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WOMEN FOR HUMAN RIGHTS, single women group (WHR)

"No discrimination on the basis of marital status"

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About Us

Discrimination against women in Nepal is prevalent, due to the structure of the society deeply rooted in Patriarchal thoughts. Women are constantly marginalized and single women (widows) are in a even worse state. Single women are considered as symbols of ill-omen and the cause of the death of their husbands.

Furthermore unfavorable laws and policies that are often discriminatory only further aggravate their suffering, lowering their status in society. Certain religious and traditional practices harm the physical and mental health of single women.
Our Vision

A non-discriminatory and equitable society where single women are respected and can live with dignity and there are sufficient legal provisions to protect single women’s political, social, cultural and economic rights.

Our Mission

To empower women economically, politically, socially and culturally in order to live dignified lives and enjoy the value of human rights.

Our Objectives
  • Raise the social and economic status of Nepalese single women and their families.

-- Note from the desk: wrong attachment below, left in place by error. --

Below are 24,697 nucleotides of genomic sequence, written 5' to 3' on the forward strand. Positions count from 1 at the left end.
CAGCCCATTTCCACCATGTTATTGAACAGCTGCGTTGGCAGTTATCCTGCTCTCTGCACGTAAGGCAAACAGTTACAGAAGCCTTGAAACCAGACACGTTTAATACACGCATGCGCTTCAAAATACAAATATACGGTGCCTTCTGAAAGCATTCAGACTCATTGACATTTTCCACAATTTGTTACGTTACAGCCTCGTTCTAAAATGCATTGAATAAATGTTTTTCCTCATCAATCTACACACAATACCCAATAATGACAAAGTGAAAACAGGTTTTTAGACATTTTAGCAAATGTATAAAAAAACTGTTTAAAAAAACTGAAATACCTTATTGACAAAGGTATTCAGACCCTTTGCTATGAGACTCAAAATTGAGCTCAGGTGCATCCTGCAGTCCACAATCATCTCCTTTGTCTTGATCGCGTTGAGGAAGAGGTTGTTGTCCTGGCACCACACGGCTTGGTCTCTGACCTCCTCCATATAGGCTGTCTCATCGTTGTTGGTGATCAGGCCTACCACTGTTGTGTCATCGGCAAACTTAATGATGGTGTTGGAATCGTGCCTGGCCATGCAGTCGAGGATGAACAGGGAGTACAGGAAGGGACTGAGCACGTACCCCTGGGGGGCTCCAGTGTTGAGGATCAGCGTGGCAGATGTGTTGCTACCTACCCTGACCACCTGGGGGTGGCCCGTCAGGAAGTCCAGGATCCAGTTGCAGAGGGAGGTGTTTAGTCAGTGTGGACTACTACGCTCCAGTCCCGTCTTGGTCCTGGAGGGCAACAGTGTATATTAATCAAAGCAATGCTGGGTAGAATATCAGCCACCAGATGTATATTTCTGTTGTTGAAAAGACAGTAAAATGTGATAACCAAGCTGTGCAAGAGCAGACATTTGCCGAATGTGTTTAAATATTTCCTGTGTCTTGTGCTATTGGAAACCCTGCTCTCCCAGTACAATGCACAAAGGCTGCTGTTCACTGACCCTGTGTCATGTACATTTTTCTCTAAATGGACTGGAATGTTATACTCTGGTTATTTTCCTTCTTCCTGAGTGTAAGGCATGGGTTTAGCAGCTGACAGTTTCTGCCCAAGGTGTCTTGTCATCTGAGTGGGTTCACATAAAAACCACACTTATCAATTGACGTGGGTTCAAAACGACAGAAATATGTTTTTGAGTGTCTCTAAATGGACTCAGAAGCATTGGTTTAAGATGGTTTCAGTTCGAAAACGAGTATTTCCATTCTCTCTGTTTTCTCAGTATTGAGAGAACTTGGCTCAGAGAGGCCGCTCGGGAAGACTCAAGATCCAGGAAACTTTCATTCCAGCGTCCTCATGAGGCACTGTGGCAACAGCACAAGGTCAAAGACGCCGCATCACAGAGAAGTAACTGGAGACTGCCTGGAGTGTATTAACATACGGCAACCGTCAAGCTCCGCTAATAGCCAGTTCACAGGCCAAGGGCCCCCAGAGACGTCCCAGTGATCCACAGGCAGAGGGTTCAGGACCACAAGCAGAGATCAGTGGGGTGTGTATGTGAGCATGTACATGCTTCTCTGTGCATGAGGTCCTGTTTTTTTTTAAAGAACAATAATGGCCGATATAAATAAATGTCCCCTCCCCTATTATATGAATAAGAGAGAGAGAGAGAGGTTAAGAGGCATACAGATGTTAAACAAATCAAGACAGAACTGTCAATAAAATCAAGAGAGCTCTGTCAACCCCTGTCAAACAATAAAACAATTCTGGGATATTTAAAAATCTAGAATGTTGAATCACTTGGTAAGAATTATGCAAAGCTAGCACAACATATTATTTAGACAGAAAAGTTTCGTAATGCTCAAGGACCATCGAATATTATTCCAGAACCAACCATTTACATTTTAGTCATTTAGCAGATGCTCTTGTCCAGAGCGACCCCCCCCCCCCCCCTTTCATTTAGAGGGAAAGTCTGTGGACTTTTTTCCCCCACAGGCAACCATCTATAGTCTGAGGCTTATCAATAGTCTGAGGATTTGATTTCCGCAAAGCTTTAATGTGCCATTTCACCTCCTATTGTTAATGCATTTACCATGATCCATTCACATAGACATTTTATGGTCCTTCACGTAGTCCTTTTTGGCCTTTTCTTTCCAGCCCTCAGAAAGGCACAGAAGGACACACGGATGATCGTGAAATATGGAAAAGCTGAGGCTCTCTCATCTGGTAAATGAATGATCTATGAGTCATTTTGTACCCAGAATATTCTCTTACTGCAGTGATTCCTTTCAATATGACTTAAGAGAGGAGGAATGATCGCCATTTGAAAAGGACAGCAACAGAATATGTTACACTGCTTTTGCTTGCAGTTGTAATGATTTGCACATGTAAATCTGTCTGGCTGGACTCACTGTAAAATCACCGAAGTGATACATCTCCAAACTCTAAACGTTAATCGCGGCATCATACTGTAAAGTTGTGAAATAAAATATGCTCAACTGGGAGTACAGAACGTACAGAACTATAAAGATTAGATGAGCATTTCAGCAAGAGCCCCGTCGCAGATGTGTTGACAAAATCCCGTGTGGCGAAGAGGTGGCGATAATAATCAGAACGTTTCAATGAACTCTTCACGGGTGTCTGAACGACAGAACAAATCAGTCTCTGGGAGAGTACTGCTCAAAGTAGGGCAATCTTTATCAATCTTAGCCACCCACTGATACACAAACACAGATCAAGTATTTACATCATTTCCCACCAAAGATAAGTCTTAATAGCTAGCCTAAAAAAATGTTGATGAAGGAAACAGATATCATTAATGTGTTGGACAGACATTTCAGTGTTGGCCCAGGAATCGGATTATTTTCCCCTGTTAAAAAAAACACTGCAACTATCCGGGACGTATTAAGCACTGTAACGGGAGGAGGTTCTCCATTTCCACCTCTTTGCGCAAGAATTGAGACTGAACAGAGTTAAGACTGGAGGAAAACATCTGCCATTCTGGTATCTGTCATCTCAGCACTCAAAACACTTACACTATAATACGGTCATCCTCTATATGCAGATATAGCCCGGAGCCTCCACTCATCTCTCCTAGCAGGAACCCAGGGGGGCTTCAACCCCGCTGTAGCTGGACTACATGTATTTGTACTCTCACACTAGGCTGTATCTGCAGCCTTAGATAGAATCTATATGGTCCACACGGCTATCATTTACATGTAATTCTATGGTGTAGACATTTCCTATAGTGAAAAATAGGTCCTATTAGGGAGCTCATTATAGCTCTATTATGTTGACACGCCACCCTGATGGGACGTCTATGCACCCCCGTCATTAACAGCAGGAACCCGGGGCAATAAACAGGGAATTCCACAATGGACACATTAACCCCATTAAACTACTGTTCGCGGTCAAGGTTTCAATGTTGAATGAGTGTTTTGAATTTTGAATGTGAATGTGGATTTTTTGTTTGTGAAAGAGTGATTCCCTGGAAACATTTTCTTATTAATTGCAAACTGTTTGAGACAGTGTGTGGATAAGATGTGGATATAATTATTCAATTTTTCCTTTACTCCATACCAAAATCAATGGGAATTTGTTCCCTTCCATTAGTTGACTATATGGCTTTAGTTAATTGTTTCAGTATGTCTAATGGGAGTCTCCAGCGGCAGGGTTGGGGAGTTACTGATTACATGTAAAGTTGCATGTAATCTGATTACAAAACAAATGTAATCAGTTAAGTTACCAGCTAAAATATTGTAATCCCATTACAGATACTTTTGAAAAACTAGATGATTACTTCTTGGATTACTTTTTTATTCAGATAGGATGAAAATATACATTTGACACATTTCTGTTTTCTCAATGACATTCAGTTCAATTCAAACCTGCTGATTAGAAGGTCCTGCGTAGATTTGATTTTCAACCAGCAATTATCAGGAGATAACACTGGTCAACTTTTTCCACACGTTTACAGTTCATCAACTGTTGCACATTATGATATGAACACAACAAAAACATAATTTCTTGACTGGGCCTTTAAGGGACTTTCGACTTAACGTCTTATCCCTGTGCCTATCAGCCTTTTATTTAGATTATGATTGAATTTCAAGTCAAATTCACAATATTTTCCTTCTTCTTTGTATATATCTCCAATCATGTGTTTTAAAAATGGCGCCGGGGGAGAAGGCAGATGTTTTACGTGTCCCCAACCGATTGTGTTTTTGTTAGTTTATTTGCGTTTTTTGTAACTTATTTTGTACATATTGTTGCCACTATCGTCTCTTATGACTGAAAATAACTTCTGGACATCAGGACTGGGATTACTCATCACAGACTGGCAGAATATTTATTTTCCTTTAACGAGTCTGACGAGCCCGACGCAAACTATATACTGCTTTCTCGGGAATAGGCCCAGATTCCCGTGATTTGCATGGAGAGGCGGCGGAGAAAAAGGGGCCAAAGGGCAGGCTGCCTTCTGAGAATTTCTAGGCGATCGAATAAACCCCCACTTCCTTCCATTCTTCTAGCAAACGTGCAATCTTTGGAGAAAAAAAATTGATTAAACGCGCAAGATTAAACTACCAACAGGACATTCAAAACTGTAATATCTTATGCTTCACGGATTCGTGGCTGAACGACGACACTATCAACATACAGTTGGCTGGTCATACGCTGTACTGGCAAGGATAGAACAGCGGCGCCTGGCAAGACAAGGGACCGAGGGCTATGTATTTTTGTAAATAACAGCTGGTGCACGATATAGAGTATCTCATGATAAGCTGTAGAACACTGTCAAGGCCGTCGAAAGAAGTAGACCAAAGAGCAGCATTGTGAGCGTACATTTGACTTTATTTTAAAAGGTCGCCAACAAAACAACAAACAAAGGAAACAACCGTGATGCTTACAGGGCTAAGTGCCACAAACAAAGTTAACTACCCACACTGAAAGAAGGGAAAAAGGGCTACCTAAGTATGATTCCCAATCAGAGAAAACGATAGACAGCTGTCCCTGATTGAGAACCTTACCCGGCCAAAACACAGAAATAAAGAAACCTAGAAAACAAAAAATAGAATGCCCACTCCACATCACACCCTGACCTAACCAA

• Mainstream the rights of single women in development, humanitarian and peace building initiatives.
  • Meaningful participation of single women at decision making levels in the social, economic and political spheres.
  • To empower women to be their own “Agents of Change”.
Why the term single women ?

WHR has issued a national declaration to use the term ‘single women’ instead of Widow.  The word Widow “Bidhwa” in Nepali carries negativity and disdainful societal views which leaves many single women feeling humiliated and distressed.

How WHR Started ?

WHR initially focused on encouraging single women to step outside the confines of their home and share their sorrow, fears and frustration at monthly forums. Single women found solace in sharing stories with others with similar experiences and by realizing that they are not alone in their endeavors single women started working together to boost their confidence and empower themselves. The group met informally for 2 years in a small room to share their pain and grief at the loss of their husbands until WHR as a formal organization in 1994.

Today, it works in 73 districts and 1550 VDCs, with over 100,000 single women members.